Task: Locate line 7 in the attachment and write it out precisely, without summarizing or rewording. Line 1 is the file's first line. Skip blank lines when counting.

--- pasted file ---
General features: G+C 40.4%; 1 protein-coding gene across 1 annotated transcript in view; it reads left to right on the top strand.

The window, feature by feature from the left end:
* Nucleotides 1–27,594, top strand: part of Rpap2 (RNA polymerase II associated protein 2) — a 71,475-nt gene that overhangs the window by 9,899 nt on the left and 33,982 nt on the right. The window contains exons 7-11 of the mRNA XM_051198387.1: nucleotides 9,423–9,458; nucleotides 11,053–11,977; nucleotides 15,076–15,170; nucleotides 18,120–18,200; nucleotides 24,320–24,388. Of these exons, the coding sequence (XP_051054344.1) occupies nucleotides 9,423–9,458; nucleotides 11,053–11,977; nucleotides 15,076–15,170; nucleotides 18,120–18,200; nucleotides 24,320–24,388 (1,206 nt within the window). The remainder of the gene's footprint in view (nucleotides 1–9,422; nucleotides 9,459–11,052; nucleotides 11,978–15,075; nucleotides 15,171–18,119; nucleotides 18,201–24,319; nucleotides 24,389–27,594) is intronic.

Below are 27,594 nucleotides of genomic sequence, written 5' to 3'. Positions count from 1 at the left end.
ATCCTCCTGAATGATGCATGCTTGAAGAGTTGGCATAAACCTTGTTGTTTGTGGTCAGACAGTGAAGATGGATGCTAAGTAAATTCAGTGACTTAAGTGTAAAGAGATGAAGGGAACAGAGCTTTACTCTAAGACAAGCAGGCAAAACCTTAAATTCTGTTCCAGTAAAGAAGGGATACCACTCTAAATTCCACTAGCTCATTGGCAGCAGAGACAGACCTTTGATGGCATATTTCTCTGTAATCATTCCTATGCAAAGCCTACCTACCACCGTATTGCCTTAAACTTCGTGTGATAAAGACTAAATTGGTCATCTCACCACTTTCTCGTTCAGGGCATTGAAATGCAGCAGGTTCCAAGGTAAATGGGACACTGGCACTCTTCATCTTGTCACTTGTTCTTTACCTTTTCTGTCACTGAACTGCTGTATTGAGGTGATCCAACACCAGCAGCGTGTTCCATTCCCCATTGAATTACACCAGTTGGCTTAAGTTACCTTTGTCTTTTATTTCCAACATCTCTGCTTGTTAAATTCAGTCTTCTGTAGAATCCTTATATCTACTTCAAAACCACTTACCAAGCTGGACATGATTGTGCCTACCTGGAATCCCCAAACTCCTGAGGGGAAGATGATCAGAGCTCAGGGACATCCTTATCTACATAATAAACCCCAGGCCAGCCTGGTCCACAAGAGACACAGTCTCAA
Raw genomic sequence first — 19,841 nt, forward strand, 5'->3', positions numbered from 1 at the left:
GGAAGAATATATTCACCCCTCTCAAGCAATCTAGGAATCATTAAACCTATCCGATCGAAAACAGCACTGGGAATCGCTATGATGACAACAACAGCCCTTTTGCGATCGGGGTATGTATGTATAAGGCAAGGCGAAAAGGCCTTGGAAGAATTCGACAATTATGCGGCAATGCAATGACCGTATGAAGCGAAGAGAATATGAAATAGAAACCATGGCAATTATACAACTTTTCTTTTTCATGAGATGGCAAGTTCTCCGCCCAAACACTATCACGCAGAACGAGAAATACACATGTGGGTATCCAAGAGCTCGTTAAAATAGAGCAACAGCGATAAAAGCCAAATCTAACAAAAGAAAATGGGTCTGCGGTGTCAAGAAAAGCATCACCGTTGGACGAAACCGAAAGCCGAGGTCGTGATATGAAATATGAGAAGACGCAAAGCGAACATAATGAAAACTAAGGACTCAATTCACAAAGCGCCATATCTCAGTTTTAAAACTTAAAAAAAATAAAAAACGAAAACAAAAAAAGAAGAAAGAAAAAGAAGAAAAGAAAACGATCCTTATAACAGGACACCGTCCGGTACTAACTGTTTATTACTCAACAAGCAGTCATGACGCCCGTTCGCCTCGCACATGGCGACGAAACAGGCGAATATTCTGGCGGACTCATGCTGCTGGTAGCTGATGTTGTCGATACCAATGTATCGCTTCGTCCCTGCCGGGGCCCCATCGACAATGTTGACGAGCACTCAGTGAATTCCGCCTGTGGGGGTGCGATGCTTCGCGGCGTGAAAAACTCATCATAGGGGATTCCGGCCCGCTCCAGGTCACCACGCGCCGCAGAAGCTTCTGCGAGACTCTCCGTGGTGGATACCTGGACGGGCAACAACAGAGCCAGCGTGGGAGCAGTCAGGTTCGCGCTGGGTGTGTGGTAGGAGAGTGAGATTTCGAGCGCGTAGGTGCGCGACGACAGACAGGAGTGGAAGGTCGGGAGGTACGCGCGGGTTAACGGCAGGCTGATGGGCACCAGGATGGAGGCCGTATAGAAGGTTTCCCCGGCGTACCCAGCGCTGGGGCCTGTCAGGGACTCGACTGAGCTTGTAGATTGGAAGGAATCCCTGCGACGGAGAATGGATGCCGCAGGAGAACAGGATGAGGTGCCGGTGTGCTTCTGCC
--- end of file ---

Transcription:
GGAAGAATATATTCACCCCTCTCAAGCAATCTAGGAATCATTAAACCTATCCGATCGAAAACAGCACTGGGAATCGCTATGATGACAACAACAGCCCTTTTGCGATCGGGGTATGTATGTATAAGGCAAGGCGAAAAGGCCTTGGAAGAATTCGACAATTATGCGGCAATGCAATGACCGTATGAAGCGAAGAGAATATGAAATAGAAACCATGGCAATTATACAACTTTTCTTTTTCATGAGATGGCAAGTTCTCCGCCCAAACACTATCACGCAGAACGAGAAATACACATGTGGGTATCCAAGAGCTCGTTAAAATAGAGCAACAGCGATAAAAGCCAAATCTAACAAAAGAAAATGGGTCTGCGGTGTCAAGAAAAGCATCACCGTTGGACGAAACCGAAAGCCGAGGTCGTGATATGAAATATGAGAAGACGCAAAGCGAACATAATGAAAACTAAGGACTCAATTCACAAAGCGCCATATCTCAGTTTTAAAACTTAAAAAAAATAAAAAACGAAAACAAAAAAAGAAGAAAGAAAAAGAAGAAAAGAAAACGATCCTTATAACAGGACACCGTCCGGTACTAACTGTTTATTACTCAACAAGCAGTCATGACGCCCGTTCGCCTCGCACATGGCGACGAAACAGGCGAATATTCTGGCGGACTCATGCTGCTGGTAGCTGATGTTGTCGATACCAATGTATCGCTTCGTCCCTGCCGGGGCCCCATCGACAATGTTGACGAGCACTCAGTGAATTCCGCCTGTGGGGGTGCGATGCTTCGCGGCGTGAAAAACTCATCATAGGGGATTCCGGCCCGCTCCAGGTCACCACGCGCCGCAGAAGCTTCTGCGAGACTCTCCGTGGTGGATACCTGGACGGGCAACAACAGAGCCAGCGTGGGAGCAGTCAGGTTCGCGCTGGGTGTGTGGTAGGAGAGTGAGATTTCGAGCGCGTAGGTGCGCGACGACAGACAGGAGTGGAAGGTCGGGAGGTACGCGCGGGTTAACGGCAGGCTGATGGGCACCAGGATGGAGGCCGTATAGAAGGTTTCCCCGGCGTACCCAGCGCTGGGGCCTGTCAGGGACTCGACTGAGCTTGTAGATTGGAAGGAATCCCTGCGACGGAGAATGGATGCCGCAGGAGAACAGGATGAGGTGCCGGTGTGCTTCTGCC